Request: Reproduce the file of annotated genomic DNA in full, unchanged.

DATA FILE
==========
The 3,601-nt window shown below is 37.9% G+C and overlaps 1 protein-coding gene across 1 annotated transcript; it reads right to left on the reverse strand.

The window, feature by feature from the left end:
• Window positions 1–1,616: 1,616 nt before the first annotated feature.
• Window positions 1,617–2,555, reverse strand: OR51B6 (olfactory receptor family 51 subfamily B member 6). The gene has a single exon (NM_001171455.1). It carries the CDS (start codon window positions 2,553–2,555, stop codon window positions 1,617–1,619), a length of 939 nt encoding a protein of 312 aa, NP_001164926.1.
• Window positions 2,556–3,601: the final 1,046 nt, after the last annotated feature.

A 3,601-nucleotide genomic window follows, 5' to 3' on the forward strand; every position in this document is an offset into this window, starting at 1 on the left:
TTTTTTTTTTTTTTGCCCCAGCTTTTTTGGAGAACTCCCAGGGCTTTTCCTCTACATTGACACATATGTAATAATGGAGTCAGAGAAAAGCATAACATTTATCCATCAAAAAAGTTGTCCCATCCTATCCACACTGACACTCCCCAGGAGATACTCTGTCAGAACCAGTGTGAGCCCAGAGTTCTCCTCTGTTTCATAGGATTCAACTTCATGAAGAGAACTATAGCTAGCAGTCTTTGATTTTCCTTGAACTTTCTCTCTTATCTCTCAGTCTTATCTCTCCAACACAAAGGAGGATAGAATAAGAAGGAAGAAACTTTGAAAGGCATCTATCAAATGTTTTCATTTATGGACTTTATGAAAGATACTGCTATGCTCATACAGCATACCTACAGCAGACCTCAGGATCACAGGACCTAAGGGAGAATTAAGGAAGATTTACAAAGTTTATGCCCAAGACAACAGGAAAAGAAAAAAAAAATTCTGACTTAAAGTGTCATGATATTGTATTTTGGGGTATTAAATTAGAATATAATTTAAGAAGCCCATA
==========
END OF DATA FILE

The 3,601-nt window shown below is 37.9% G+C and overlaps 1 protein-coding gene across 1 annotated transcript; it reads right to left on the reverse strand.

The window, feature by feature from the left end:
• Window positions 1–1,616: 1,616 nt before the first annotated feature.
• Window positions 1,617–2,555, reverse strand: OR51B6 (olfactory receptor family 51 subfamily B member 6). The gene has a single exon (NM_001171455.1). It carries the CDS (start codon window positions 2,553–2,555, stop codon window positions 1,617–1,619), a length of 939 nt encoding a protein of 312 aa, NP_001164926.1.
• Window positions 2,556–3,601: the final 1,046 nt, after the last annotated feature.

A 3,601-nucleotide genomic window follows, 5' to 3' on the forward strand; every position in this document is an offset into this window, starting at 1 on the left:
TTTTTTTTTTTTTTGCCCCAGCTTTTTTGGAGAACTCCCAGGGCTTTTCCTCTACATTGACACATATGTAATAATGGAGTCAGAGAAAAGCATAACATTTATCCATCAAAAAAGTTGTCCCATCCTATCCACACTGACACTCCCCAGGAGATACTCTGTCAGAACCAGTGTGAGCCCAGAGTTCTCCTCTGTTTCATAGGATTCAACTTCATGAAGAGAACTATAGCTAGCAGTCTTTGATTTTCCTTGAACTTTCTCTCTTATCTCTCAGTCTTATCTCTCCAACACAAAGGAGGATAGAATAAGAAGGAAGAAACTTTGAAAGGCATCTATCAAATGTTTTCATTTATGGACTTTATGAAAGATACTGCTATGCTCATACAGCATACCTACAGCAGACCTCAGGATCACAGGACCTAAGGGAGAATTAAGGAAGATTTACAAAGTTTATGCCCAAGACAACAGGAAAAGAAAAAAAAAATTCTGACTTAAAGTGTCATGATATTGTATTTTGGGGTATTAAATTAGAATATAATTTAAGAAGCCCATA